Analysis: Back row lays foundation for Ireland success

Will COnnors (1)
Going into Saturday’s clash against Italy, Ireland’s back row had 44 Test caps between them – and CJ Stander was responsible for 42 of them.

Going into Saturday’s clash against Italy, Ireland’s back row had 44 Test caps between them – and CJ Stander was responsible for 42 of them.

For Caelan Doris and Will Connors, 22 and 24 years of age respectively, this was a chance to show Ireland supporters what they were capable of and they seized it with both hands.

Both performed as if they were seasoned international performers, making light of their relative inexperience, as the pair took their Leinster form into the famous green jersey.

Connors, in particular, enjoyed a dream debut. His tackling prowess was no secret to those who have watched him at club level – Connors was the Guinness PRO14’s leading tackler in 2019/20 with 195 – and he set the tone by crunching into Carlo Canna early on.

The debutant won the first of his three turnovers on 21 minutes and was still going by the time the clock ticked past 80 minutes, chopping down Jake Polledri; Connors’ 20 tackles – according to stats Powered by AWS – ensured he edged out Tadhg Beirne to sit top of the Ireland charts.

He also made 35 metres from 10 carries and applied icing to the cake with the try which secured Ireland a bonus point on the hour mark.

“Every boy’s dream is to play for Ireland,” he said afterwards, having picked up the man of the match award.

“I’ve had a few injury setbacks over the last while but constantly this was the goal, where I wanted to go. I kept trucking away.

“I knew my time would come if I just kept at it. It is an unbelievably competitive position but that’s just the beauty of it – we are all pushing each other incredibly hard.”

One swallow does not make a summer, and competition within the Ireland pack is fierce, but this was a hugely encouraging start to Connors’ international career.

On the opposite flank, Doris enhanced his burgeoning reputation with a solid display. The blindside made his own international bow earlier in the Championship but, unlike Connors, his did not quite go to plan as injury forced him off inside four minutes against Scotland.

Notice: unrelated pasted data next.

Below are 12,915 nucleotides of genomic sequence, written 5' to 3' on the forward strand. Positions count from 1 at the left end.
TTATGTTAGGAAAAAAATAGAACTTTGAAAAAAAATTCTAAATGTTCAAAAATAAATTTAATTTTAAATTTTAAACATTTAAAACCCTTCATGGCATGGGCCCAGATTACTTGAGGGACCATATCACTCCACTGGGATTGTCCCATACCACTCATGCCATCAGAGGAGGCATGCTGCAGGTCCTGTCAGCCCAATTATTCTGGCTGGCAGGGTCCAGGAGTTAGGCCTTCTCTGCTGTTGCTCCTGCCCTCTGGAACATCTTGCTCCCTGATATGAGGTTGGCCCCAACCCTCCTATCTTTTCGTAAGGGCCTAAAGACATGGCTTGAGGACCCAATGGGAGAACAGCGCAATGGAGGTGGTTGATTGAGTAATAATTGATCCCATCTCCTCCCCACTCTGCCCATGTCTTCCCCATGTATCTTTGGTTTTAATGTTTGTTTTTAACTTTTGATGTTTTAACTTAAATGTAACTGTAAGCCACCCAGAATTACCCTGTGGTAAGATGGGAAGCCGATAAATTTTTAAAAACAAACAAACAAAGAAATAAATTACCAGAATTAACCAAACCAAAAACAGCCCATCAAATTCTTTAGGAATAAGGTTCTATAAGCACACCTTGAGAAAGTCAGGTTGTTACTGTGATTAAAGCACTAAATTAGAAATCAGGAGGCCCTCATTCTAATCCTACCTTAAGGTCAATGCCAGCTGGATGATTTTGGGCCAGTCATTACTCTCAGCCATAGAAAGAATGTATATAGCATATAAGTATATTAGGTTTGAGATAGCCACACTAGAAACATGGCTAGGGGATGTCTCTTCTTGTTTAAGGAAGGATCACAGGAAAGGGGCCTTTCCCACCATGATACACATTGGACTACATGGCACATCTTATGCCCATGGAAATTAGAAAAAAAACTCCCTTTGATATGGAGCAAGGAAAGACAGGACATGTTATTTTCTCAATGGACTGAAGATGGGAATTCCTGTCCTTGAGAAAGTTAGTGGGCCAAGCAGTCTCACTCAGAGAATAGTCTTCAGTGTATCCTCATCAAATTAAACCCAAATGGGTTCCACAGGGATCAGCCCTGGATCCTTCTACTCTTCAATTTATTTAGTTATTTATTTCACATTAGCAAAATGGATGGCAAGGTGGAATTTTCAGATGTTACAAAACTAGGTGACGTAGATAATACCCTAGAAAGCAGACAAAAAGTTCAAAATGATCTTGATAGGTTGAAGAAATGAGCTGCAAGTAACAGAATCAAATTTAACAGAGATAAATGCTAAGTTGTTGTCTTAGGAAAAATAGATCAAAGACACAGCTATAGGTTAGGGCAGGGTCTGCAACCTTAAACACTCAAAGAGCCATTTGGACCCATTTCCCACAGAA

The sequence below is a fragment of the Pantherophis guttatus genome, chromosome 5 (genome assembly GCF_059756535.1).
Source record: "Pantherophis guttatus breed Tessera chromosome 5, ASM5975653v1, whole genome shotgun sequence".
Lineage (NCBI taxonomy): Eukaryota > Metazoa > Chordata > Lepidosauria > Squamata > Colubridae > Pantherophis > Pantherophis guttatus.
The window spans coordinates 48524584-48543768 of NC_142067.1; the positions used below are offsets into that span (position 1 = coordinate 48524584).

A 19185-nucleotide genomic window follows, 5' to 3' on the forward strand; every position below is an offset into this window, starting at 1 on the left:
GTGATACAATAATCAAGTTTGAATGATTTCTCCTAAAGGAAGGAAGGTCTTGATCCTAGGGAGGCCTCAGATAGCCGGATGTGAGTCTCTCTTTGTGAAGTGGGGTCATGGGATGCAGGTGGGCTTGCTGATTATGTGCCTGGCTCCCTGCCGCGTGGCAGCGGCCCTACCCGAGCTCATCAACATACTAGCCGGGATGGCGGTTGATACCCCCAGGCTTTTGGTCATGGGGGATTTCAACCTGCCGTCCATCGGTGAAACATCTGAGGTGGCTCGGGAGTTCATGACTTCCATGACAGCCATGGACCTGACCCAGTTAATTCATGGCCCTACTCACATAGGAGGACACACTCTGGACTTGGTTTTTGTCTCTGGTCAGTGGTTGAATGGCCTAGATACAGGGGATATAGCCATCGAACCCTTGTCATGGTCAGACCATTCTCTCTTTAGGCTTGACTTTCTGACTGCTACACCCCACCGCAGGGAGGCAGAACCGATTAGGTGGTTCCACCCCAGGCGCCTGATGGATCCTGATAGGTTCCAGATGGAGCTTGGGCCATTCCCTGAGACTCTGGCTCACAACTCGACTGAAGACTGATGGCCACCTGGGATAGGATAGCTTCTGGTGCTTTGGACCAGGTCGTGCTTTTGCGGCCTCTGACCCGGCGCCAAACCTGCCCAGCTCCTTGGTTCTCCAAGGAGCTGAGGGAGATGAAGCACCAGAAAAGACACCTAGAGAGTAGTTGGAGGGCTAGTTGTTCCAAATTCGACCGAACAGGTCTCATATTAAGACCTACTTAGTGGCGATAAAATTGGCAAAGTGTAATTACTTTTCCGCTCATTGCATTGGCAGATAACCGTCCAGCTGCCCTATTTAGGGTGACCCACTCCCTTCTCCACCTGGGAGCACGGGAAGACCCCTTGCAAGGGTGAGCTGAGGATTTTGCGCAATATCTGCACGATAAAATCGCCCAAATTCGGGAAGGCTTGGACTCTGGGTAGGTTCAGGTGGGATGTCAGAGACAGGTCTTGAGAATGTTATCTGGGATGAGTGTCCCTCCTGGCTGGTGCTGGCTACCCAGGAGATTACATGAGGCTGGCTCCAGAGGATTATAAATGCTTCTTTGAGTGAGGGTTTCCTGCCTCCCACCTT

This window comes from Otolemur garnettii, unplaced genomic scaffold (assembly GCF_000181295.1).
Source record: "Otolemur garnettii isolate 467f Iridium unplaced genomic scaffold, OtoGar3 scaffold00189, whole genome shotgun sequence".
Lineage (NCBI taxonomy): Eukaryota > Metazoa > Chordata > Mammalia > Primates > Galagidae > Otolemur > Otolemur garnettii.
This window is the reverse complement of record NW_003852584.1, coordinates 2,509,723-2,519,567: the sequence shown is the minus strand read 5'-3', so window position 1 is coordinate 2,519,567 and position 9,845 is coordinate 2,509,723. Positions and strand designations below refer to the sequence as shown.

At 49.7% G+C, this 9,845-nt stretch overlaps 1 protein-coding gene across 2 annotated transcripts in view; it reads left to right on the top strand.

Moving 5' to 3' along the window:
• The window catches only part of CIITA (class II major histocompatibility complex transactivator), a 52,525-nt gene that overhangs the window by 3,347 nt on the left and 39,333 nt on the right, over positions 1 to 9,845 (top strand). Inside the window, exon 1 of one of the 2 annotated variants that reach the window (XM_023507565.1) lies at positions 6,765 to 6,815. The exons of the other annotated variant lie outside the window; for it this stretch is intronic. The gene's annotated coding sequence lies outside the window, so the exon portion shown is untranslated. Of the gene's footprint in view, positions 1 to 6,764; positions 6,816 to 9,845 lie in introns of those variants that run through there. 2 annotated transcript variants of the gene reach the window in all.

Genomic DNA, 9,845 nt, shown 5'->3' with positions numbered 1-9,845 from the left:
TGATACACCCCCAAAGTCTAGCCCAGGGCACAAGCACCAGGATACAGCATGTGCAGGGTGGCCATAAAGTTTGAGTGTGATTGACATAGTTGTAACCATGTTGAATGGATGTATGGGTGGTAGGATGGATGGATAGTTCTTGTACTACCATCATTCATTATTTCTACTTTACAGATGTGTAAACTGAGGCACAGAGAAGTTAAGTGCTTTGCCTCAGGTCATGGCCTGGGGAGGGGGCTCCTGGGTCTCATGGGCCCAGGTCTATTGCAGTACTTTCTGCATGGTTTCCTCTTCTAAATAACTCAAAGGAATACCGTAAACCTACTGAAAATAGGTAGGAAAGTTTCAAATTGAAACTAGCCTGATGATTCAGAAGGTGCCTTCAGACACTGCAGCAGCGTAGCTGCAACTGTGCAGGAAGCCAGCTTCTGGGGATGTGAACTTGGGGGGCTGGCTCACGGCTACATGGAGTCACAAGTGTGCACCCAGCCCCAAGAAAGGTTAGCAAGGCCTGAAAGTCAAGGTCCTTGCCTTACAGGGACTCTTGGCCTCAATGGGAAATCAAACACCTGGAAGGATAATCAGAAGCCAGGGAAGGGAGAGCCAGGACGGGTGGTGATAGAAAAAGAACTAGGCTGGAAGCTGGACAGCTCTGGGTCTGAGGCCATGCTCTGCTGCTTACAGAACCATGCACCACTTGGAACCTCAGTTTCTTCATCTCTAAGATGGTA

He appeared for 20 minutes off the bench at Twickenham in Round 3 but this was his first real chance to make an impression on the Guinness Six Nations and he did so in style.

The Leinster man played the first 67 minutes in Dublin, making 48 metres from six carries to go with his two turnovers won and seven tackles.

The reigning Guinness PRO14 Next-Gen Star of the Season will hope to retain his place for what is set to be a sterner test in Paris on Super Saturday, with Ireland’s fate in their own hands as they go in search of the Championship crown.

Rounding off the back three was Stander, the experienced head between two fresh faces, and the No.8 made it a hat-trick of dominant displays from the back three.

The Munster star scored the hosts’ first try and his 21 carries – which saw him gain 109 metres – were more than any other Ireland player on the day.

The trio who started on Saturday know they will have to stay on top of their game to stay in the side, such is Ireland’s remarkable strength in depth in the back three.

Peter O’Mahony gave a reminder of his qualities off the bench against Italy, setting up Bundee Aki’s try with a neat offload, while Josh van der Flier – man of the match in last season’s Guinness PRO14 Final – did not make the matchday squad.

Jack Conan will continue to apply pressure on Stander for the No.8 shirt and there are plenty more contenders waiting in the wings.

One of them, Dan Leavy, made his eagerly-awaited return from an 18-month injury lay-off for Leinster on Friday night and the 26-year-old will hope to add to his 11 caps before too long.

It all adds up to a welcome selection headache for Andy Farrell – and the three in possession could have done little more to strengthen their cases on Saturday.